Brief guide to air travel with your companion animal

Brief guide to air travel with your companion animal

Have you planned your next travel destination? If you’re counting on taking your pet, read our tips to avoid unpleasant surprises!

February 28, 2020

You can’t wait to roam along majestic California beaches with your 4-legged buddy at your side? Before you write the captions for your Instagram photos, be sure to check the ins and outs of travelling by air with your pet. Did you know, for instance, that some breeds of dog, due to common respiratory problems, aren’t allowed onboard several airlines? It’s a good idea to plan your trip several months before your departure to give yourself the time to find out about airline policies. You should also find out about your destination’s regulations, which vary from country to country. With a little preparation, you and your companion animal will be set for a memorable, hassle-free vacation!

Cabin or hold
Most veterinarians agree that it’s preferable for an animal to travel in the main cabin—a less stressful option for an animal than travelling in the hold due to the sustained contact with their owner. And temperatures there tend to be more comfortable than in the baggage hold. However not all animals are allowed in the main cabin, which is generally restricted to animals weighing less than 9 kg. Pets must also be small enough to stand, turn around and lie down comfortably in their carrier. Carrier size and related fees vary from company to company.

Your robust Labrador Retriever will be a little cramped under an airline seat? The other option is the plane’s hold, which, with a little planning, is also a comfortable possibility. If you’re travelling during winter, and your dog is short haired, equip them with a coat or sweater for the flight. If it’s the height of summer, beware that some airlines do not transport animals due to the risk of dangerously hot temperatures. Check weather forecasts, for both your departure and arrival locations, a few days before your trip.

Pre-flight precautions
If you’ve already bought your airline ticket, let your airline know as soon as possible that you will be travelling with your companion animal. Restrictions may apply. For instance, during busy periods (such as end-of-year holidays), some companies don’t transport animals.

While your pet may not require an actual passport to travel by plane, you will have to show that they have a clean slate of health. Depending on your destination your animal may require specific vaccinations and treatments, such as deworming. You can get relevant information from the embassy of your destination country. To travel to the US, for instance, your dog must receive their rabies vaccination at least 28 days prior to entering the country, and must have an up-to-date health certificate. Other countries, such as Ireland, Sweden and the UK require additional health guarantees. It’s a good idea to take your companion animal to your veterinarian for a complete checkup several weeks before your trip.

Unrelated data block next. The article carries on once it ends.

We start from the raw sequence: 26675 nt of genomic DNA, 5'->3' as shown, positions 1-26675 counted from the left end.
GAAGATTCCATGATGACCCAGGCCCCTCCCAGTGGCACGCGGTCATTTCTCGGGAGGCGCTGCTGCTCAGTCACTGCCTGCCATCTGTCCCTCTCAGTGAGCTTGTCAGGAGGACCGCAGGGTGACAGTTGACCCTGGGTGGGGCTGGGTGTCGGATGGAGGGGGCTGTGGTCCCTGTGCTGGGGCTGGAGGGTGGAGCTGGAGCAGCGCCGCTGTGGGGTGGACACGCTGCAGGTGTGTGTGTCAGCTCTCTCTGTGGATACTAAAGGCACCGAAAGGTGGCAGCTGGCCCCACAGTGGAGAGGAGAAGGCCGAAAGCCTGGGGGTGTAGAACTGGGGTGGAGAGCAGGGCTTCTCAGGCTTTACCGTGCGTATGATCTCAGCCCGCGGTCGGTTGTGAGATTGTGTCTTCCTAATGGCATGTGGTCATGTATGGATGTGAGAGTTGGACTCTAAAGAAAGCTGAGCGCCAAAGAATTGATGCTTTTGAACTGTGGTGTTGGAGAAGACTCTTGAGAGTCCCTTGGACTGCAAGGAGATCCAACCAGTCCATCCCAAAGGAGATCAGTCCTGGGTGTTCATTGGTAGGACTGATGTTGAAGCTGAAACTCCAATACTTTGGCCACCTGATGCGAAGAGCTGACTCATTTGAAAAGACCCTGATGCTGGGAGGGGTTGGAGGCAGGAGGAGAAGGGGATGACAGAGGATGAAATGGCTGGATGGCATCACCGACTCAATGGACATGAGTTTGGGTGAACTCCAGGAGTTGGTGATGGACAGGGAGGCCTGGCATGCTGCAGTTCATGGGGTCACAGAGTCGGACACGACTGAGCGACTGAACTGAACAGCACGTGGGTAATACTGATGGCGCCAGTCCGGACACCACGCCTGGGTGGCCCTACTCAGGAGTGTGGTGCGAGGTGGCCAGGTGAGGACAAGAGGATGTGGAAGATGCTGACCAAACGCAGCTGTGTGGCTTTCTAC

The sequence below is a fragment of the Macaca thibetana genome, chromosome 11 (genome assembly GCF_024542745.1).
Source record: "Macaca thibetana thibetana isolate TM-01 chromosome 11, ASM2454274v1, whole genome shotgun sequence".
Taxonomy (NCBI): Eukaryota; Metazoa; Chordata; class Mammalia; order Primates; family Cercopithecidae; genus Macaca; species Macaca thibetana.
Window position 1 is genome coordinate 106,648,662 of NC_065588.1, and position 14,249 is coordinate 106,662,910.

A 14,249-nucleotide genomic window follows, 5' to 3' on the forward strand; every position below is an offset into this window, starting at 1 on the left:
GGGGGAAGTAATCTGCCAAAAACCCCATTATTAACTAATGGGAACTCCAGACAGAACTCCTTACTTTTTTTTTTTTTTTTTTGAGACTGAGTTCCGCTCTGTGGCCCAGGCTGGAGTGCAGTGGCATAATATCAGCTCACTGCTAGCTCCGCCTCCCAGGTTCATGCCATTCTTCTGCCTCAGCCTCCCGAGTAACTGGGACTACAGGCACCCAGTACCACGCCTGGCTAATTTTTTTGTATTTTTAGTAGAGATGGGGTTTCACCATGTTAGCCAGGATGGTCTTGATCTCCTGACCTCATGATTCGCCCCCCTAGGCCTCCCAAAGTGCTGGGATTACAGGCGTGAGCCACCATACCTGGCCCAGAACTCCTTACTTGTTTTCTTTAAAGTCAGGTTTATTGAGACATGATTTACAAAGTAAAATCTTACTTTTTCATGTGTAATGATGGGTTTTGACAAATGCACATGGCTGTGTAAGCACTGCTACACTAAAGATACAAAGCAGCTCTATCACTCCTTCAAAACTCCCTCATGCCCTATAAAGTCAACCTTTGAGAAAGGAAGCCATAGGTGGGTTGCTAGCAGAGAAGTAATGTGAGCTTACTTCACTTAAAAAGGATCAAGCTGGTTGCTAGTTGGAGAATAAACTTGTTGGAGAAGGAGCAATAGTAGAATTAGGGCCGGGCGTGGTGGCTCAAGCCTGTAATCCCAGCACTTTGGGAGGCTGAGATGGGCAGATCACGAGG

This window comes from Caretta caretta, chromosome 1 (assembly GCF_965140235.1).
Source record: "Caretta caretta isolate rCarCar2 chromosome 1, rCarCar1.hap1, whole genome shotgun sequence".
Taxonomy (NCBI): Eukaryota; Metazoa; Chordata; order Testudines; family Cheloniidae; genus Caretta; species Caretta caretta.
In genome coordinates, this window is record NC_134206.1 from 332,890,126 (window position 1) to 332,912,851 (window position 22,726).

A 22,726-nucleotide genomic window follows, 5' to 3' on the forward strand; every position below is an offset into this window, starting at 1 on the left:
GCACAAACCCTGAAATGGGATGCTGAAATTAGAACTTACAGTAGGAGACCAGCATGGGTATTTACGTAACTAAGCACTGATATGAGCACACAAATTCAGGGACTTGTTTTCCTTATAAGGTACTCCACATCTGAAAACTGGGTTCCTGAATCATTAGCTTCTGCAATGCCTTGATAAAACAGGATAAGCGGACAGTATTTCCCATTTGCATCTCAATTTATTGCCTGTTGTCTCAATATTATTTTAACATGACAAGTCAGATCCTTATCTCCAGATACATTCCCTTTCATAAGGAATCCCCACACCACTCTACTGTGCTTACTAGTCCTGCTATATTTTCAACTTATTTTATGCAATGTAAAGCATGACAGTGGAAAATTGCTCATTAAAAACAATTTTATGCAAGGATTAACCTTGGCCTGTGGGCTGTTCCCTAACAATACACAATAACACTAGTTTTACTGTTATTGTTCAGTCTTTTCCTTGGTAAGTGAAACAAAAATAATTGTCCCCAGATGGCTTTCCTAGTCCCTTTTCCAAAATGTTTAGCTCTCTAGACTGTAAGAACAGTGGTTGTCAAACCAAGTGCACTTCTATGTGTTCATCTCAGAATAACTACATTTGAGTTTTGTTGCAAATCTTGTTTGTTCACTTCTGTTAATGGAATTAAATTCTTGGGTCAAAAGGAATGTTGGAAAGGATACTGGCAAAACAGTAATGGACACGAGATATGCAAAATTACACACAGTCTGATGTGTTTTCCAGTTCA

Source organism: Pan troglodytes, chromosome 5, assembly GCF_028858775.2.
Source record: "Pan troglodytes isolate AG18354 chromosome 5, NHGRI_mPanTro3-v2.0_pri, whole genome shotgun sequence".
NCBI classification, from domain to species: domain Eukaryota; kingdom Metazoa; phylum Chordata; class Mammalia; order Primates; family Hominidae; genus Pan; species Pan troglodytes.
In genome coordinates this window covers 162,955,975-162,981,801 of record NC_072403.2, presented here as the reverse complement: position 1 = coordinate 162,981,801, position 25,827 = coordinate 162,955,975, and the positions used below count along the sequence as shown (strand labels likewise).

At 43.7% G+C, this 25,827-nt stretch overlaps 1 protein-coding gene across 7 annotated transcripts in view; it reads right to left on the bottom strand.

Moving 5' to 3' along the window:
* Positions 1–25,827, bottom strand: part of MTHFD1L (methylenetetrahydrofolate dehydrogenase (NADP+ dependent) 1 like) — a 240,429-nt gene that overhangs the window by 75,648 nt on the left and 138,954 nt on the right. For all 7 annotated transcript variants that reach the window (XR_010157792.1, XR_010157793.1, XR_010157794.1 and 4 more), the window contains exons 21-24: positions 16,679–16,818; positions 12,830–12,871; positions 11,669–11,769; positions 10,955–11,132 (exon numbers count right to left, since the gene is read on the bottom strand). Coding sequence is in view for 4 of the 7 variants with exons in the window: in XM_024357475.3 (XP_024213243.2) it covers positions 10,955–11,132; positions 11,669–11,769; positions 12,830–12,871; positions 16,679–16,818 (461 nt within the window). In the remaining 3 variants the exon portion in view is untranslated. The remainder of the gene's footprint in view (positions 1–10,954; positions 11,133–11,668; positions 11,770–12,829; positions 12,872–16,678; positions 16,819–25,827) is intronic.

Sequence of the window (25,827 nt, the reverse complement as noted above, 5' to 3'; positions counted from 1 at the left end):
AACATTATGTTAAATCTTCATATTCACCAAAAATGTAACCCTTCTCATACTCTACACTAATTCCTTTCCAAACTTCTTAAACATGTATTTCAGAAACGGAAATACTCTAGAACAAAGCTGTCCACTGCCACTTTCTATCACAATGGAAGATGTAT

Many animals suffer from the same travel-related anxieties that afflict some people. It can be tempting to treat your animal with calming medications, but these are strongly discouraged by the International Air Transport Association (IATA). Because they can cause hypotension, these medications can even be dangerous for animals travelling in the hold. If your dog or cat has a nervous disposition, consult your veterinarian for options, which may include anxiolytics.

To help reduce anxiety, get your pet used to their carrier several days, or even weeks, before your departure. Leave the cage out at home so that your pet can approach it and get into it at their leisure. Placing a familiar object inside, such as a cover or toy, is also a good way to familiarize your pet with the carrier (and increase their comfort during the flight).

Shortly before you leave for the airport, take your dog for a long walk, and allow extra time for them to burn as much energy as possible. This will help them sleep during the flight. Feed your animal at home—not at the airport—as veterinarians advise that an animal be fed 4 to 6 hours before take-off.

Preventive measures at the airport
Checking in with an animal requires more time than regular check in, it’s a good idea to allow an additional 30 minutes. By bringing your dog to the airport on a leash, you’ll give them extra time to stretch their legs before getting into their carrier. And don’t forget to take the leash off when you put them in the carrier.

If your dog will be travelling in the hold, you can give them water right up to check in.

In-flight precautions
Most airlines do not allow pets to have food or water when they travel in the hold, except for a fixed, leak-free water dispenser.

If your pet is accompanying you in the cabin, you’ll have to resist your urge to cuddle them on your lap. Your 4-legged buddy must remain in their carrier, stowed under the seat in front of you. Although you should be able to stroke his head now and then! Note that your carrier will count as all your cabin baggage. You will not be allowed to bring another bag, unless you pay an additional fee.

For sure, travelling with your companion animal takes careful planning, but you won’t regret it. The shared memories will make it all worthwhile … just don’t forget your selfie stick!

Animals less than 12 weeks of age should not travel.

Due to the effects of stress, the IATA advises against travel for older dogs.

Unaccompanied children and people travelling with medical equipment that must be placed under the seat in front of them are not allowed to travel with a companion animal in the cabin.

Airlines reserve the right to refuse to transport an animal, without reimbursement, if their regulations are not respected.

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